WOOD RIVER - Several public commenters at the July 17 Wood River City Council meeting used their five minutes to respond to recent Letters to the Editor on Riverbender.com that were written by Councilmen Bill Dettmers and Jeremy Plank.
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Members of the public also echoed previously voiced sentiments of dissatisfaction with the council and again called for the resignations of Bill Dettmers, David Ayres, and Jeremy Plank.
“I want to start out about the statement Jeremy Plank made on the Riverbender. You said, ‘There is a handful of disgruntled people who are being led and organized by four failed candidates for city council,’” Pastor Dave Landry said. “I’d like to clarify - it’s not a ‘handful,’ it’s at least 1,000 and it’s rapidly growing.”
Landry added that Councilman Dettmers told him before Dettmers was elected that he would not support a cannabis dispensary in Wood River, and said “wanting citizens to vote is just a stalling technique they’re using to hope that it goes away.” He also criticized Councilmen Dettmers, Ayres, and Plank for not being present at the recent walk-through tours of the Rec Center being constructed in the city.
“Would you really want 1,000 or more storming City Hall with five minutes to blast your reckless policies?” Landry asked. “You guys are not listening to the citizens - you’re listening to a few, but not to everybody … according to your post on Riverbender, you’re now wanting to silence our voice at City Council meetings, but this is still a nation of ‘We the People’ and not tyrants.”
Plank wrote in his Letter to the Editor that he “intends to have a conversation with the Mayor about the direction of public comments so that we can turn the page toward the progress that voters want.”
In Dettmers’ Letter to the Editor, he called previous public comments “nothing more than personal smear attacks intended to tarnish council members including negative comments about their immediate family members.” He added that he finds this behavior “deeply offensive” and that he’s “extremely disappointed that the Mayor has failed to enforce decorum and gaveled such comments out of order.”
Lauren Friese responded when she took the stand and said the following:
“Embedded in the article is also a comment about how this council member believes certain comments need to be ‘gaveled.’ However, I would urge you to brush up on Constitutional rights and freedom of speech, as there is a hefty fine involved when a person is suppressed from expressing themselves, whether in person or on social media platforms,” Friese said. “There are further guidelines that show that as long as community members are not using derogatory language, they are well within their rights to stand up for how they feel.”
Another point Dettmers addressed in his letter concerned his lawsuit against the city over the use of a 1% sales tax increase to fund the construction of the city’s new Recreation Center, which is nearing completion. In his letter, Dettmers wrote:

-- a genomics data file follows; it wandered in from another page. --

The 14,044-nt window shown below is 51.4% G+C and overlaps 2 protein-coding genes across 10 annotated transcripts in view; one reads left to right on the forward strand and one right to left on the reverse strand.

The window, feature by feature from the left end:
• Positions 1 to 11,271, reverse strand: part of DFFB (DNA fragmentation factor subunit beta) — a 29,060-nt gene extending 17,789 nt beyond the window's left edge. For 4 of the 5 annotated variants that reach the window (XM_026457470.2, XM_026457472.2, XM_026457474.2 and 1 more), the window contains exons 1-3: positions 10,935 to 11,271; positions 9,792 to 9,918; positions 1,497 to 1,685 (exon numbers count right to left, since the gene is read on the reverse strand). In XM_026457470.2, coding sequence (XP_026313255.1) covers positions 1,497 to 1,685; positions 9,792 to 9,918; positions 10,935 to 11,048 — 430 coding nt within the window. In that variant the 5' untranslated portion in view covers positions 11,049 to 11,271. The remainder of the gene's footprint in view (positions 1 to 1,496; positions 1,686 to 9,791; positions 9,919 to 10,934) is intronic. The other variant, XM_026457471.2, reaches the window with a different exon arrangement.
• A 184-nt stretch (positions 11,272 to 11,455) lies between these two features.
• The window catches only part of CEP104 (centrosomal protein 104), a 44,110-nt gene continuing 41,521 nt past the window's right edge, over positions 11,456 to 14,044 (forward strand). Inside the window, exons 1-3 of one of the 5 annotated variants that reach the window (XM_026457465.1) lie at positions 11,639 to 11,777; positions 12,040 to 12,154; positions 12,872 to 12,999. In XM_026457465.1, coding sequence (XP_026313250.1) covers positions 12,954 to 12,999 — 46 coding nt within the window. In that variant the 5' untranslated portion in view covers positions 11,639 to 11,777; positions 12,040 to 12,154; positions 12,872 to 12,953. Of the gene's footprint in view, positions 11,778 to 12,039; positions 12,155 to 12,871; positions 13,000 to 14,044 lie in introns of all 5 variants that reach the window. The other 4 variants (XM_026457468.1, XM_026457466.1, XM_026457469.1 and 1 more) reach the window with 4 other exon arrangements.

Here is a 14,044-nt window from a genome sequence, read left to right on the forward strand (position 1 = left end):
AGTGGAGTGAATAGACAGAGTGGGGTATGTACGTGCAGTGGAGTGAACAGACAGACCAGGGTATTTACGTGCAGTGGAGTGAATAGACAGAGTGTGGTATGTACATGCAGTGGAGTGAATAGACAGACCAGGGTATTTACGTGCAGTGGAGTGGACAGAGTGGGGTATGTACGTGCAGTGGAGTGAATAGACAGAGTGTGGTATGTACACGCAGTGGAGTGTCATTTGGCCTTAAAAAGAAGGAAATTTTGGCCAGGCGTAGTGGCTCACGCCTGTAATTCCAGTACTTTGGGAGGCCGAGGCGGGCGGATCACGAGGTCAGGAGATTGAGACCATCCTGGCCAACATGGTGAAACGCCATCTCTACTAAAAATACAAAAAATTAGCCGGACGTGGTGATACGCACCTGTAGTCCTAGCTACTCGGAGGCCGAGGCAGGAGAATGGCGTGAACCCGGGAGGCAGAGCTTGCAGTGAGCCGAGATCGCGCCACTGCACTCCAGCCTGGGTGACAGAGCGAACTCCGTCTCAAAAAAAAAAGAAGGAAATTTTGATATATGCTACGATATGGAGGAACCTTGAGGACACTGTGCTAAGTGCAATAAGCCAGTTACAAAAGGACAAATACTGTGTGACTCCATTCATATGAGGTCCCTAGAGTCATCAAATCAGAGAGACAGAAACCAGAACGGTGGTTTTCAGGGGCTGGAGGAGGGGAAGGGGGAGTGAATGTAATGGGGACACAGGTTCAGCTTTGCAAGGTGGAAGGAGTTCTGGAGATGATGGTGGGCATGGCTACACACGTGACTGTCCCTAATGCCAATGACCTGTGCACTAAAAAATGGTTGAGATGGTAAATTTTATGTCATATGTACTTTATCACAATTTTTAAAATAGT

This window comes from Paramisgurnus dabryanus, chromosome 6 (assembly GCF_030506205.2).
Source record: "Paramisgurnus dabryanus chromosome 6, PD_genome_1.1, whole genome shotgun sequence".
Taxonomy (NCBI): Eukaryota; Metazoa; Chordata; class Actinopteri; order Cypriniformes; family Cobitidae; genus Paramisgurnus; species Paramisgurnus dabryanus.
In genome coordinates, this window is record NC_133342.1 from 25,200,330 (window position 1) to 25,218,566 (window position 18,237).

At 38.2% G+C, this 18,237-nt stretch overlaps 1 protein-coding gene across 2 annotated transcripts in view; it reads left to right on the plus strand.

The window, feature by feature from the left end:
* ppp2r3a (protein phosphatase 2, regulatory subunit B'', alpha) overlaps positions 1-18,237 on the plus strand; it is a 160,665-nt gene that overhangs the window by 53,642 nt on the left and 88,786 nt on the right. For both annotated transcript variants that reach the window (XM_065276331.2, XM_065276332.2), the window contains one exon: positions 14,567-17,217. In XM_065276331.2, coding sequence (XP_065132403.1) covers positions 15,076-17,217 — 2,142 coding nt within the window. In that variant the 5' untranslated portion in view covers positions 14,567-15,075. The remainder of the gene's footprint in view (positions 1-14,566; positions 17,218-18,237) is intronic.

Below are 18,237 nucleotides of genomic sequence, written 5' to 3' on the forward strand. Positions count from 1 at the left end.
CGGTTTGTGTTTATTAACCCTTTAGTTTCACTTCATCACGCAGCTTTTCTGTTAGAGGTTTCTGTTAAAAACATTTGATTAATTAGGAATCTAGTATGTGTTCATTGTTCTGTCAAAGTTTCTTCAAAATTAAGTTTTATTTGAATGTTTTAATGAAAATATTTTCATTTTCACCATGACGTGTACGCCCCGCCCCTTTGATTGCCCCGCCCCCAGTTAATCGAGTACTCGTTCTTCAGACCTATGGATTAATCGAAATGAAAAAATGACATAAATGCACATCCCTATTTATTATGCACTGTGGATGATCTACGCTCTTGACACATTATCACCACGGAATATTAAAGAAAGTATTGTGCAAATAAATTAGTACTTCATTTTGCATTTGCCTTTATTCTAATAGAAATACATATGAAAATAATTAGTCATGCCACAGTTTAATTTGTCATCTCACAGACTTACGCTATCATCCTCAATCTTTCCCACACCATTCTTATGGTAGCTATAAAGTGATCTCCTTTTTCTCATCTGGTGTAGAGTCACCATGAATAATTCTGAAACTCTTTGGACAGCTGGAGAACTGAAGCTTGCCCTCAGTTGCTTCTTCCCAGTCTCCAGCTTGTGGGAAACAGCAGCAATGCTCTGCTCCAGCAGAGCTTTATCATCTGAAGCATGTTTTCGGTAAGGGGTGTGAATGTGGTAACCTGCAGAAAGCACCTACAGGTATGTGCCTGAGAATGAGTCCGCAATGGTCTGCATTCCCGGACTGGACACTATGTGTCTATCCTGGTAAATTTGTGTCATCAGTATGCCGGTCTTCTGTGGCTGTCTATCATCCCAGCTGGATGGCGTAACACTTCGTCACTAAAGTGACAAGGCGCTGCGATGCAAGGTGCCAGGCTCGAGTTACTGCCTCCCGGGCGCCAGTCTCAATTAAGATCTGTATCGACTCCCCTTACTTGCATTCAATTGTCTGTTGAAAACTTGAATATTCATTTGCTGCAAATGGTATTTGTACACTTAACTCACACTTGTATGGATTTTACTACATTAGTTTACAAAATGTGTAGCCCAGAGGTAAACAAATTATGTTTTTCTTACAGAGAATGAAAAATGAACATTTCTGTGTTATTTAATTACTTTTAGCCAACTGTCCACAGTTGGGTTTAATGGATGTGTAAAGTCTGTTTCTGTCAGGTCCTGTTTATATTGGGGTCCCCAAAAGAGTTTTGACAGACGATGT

“Contrary to the numerous statements of economic disaster for the city to defend itself against my lawsuit, the Mayor and the members of the last City Council were fully aware that it was funded by the city’s liability insurance.”
Landry said he disagreed with Dettmers’ statement that the lawsuit didn’t cost the city financially, because “that’s the kind of stuff that drives insurance costs up.” He also claimed Dettmers had other lawsuits against the city and that, according to reports obtained by Freedom of Information Act (FOIA) requests, he has cost the city “thousands of dollars in attorney’s fees.” He once again called for Councilmen Dettmers, Ayres, and Plank to “resign immediately.”
Later in the meeting, Friese said “it is very obvious and evident that there is one city council member who claims residency although he is never at his home. Why are we allowing this individual to cast important votes for our city? I can tell you that in the last 90 days … I’ve seen that individual’s car one time. As I’ve stated before, I check on my parents multiple times a day and pass by this home multiple times a day.
“If you’re not living in Wood River, but you’re deciding the future of our town, I urge you to immediately resign from public office.”
Plank then asked Mayor Tom Stalcup if he would use the gavel on comments that “don’t relate to the city.” When asked for clarification, Plank said he was referring to “comments of a personal nature - watching houses and things like that.”
“If it’s out of line, Jeremy,” Mayor Stalcup responded. “They have a right to voice their opinion.”
“We don't want to restrict that - they can certainly voice their opinion on Facebook and the like,” Plank replied. “But if they’re going to talk about watching my house in a City Council public forum, it should be restricted to city business.”
Brian Mallory later took the stand to inform Wood River citizens about a proposal from the mayor and City Council to split off about 10 acres from Belk Park near Rock Hill Road “and donate - not sell, not bid, but donate - the land to a for-profit developer to build a wedding venue within your park.”
That proposal goes before the Planning Commission this Thursday, July 20 at 7 p.m. at Wood River City Hall. Mallory encouraged the public to “be present at this Planning meeting to at least learn of your greedy councilmen and mayor’s backdoor and almost hush-hush deal to privatize a portion of Belk Park.”
A full recording of the July 17 meeting, including even more public comments, can be watched at the top of this story or on Riverbender.com/video.
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